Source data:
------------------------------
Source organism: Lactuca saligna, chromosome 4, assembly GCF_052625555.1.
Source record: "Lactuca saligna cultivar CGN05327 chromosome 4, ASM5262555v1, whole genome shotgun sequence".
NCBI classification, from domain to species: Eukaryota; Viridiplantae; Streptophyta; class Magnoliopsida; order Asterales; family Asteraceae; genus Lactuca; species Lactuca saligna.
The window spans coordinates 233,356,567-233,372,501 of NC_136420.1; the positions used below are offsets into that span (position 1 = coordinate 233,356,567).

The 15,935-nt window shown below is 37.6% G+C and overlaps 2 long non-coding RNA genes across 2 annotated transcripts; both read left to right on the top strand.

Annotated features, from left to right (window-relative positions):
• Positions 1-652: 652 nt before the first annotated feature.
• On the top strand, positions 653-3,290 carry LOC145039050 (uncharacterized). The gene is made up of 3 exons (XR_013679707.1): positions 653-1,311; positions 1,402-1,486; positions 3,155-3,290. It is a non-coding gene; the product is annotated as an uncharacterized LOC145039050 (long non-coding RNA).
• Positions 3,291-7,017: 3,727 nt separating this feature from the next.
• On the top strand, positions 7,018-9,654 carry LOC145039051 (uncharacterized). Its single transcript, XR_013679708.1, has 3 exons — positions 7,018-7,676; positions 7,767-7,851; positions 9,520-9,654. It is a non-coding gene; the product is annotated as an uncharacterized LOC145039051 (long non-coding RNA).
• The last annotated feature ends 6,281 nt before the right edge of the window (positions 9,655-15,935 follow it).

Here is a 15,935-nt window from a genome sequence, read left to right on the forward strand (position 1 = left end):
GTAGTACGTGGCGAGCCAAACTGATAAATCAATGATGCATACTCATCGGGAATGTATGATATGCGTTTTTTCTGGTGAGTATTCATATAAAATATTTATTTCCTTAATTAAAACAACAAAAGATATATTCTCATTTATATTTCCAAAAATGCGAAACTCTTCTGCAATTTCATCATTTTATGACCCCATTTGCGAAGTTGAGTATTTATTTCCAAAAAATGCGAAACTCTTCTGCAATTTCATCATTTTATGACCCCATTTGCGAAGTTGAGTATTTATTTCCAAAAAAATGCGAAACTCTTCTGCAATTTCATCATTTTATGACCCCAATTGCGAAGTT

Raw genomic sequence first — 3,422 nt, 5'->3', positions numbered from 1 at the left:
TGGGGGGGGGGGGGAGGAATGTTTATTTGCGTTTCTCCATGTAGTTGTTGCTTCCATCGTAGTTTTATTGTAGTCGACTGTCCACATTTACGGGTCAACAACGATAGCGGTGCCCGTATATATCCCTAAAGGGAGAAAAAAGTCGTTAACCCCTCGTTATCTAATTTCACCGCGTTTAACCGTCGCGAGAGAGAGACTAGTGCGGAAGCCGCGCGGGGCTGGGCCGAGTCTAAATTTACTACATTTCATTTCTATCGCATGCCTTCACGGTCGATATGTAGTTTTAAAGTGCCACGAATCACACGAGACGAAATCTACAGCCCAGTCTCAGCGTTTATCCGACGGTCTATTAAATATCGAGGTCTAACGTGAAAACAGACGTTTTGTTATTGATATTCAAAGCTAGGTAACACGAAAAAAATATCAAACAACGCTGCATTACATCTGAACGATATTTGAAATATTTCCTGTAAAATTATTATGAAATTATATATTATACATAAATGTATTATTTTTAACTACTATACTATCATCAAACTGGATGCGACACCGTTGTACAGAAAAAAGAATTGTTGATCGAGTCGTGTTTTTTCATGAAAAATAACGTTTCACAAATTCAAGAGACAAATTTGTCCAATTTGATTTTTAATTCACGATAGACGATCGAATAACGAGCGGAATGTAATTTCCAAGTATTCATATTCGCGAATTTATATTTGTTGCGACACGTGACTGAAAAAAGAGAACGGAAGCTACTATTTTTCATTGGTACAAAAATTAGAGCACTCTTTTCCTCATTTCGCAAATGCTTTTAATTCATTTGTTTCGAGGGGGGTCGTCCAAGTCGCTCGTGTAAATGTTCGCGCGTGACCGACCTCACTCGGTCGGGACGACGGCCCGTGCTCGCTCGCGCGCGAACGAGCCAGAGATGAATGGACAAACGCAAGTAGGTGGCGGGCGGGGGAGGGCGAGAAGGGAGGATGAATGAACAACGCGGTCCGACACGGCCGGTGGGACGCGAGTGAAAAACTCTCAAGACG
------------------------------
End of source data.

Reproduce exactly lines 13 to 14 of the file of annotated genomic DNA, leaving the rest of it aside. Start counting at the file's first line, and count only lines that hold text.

GTAGTACGTGGCGAGCCAAACTGATAAATCAATGATGCATACTCATCGGGAATGTATGATATGCGTTTTTTCTGGTGAGTATTCATATAAAATATTTATTTCCTTAATTAAAACAACAAAAGATATATTCTCATTTATATTTCCAAAAATGCGAAACTCTTCTGCAATTTCATCATTTTATGACCCCATTTGCGAAGTTGAGTATTTATTTCCAAAAAATGCGAAACTCTTCTGCAATTTCATCATTTTATGACCCCATTTGCGAAGTTGAGTATTTATTTCCAAAAAAATGCGAAACTCTTCTGCAATTTCATCATTTTATGACCCCAATTGCGAAGTT

Raw genomic sequence first — 3,422 nt, 5'->3', positions numbered from 1 at the left: